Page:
Consistency is key here. We do the same exact thing, every single night. At the beginning there were definitely nights when he would cry. When he did, we would wait 10 minutes and then go in, pick him up and comfort him and put him back down. We never spoke, just held him and patted his back. Then we’d put him back down. We would repeat that every 10 minutes until he went to sleep. Within three days, he stopped crying all together, and would fall asleep on his own.

Integrating Naptime into your Routine
Once you get your bedtime routine down, anything else will seem like a piece of cake. And there comes a time when Mommy realizes that she needs a little break during the day, and baby needs a nap!
Unfortunately, I didn’t realize this until Brayden was about 5 or 6 months old. Prior to that, he would take a few little 15 minute cat naps in his swing or while I held him. Based on my own experience, I’d recommend implementing naptimes prior to the age of 5 or 6 months, but if you wait, don’t fret! It can still be done!

So how do you do it? Brayden is a one-nap kind of baby. He always has been. Once I made up my mind that naptime was a necessity, I devised a plan of action. Everyday, after his lunch I would take him to his room, and in order to differentiate naptime from bedtime, I would give him a soft bear, and turn his mobile on (neither of which he gets at night).  I would do the same routine if he cried as I do with bedtime – go in, comfort, lay back down. Within a couple of days he was falling asleep before his mobile cycled through and turned off.

Consistency is key when you are implementing a new schedule. Once you have a good foundation, and your baby knows what to expect, you’ll both feel a sense of security. It also will make for a much easier time if Grandma or Grandpa will be keeping baby – they can follow your same routine.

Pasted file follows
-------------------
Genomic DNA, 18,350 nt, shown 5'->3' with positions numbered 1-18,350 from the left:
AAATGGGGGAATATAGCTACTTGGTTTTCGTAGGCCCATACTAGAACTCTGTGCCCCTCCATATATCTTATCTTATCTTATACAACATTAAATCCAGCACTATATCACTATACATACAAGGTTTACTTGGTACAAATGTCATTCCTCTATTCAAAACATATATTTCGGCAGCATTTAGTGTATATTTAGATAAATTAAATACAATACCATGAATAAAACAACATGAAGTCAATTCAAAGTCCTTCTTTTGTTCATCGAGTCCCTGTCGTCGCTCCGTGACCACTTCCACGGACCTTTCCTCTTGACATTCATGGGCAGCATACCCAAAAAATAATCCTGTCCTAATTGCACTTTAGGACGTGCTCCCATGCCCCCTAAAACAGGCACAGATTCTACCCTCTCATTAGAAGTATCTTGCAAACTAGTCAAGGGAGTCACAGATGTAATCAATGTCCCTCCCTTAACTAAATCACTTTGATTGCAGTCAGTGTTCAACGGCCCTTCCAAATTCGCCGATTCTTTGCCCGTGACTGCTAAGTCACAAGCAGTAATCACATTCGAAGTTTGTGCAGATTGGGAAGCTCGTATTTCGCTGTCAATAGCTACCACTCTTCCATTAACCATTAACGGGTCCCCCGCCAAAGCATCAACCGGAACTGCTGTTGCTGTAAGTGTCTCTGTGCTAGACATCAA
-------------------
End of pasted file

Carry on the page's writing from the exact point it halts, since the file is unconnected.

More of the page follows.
Of course, there will be times when you travel or your schedule is thrown off for whatever reason. Just do your best to make sure your baby still has a sense of familiarity. When we travel, I make sure to take Brayden’s stuffed bear that he naps with. When I lay him down, he associates the bear with naptime, and generally doesn’t have a problem going to sleep. Now that we give him a blanket at bedtime, I take that with us as well, and he knows that means it’s time to go to bed.

The biggest piece of advice I can give you is that what works for one baby doesn’t always work for another. You have to find out what works for your child and adjust the schedule to fit their needs. All babies thrive on routine, so give them a routine that works for your family! The first few days or weeks might be difficult, but the payoff is worth it!


One mom shares how she effectively implemented a sleep routine.

Previous Post
How to Tell If You’re Pregnant
Next Post
Most Popular Baby Names for 2011

All Information Found on NewParent.com is Intended for Informational and Educational Purposes Only. The Information Provided on This Website is Not Intended to Be a Replacement or Substitute for Professional Medical Advice

Related posts: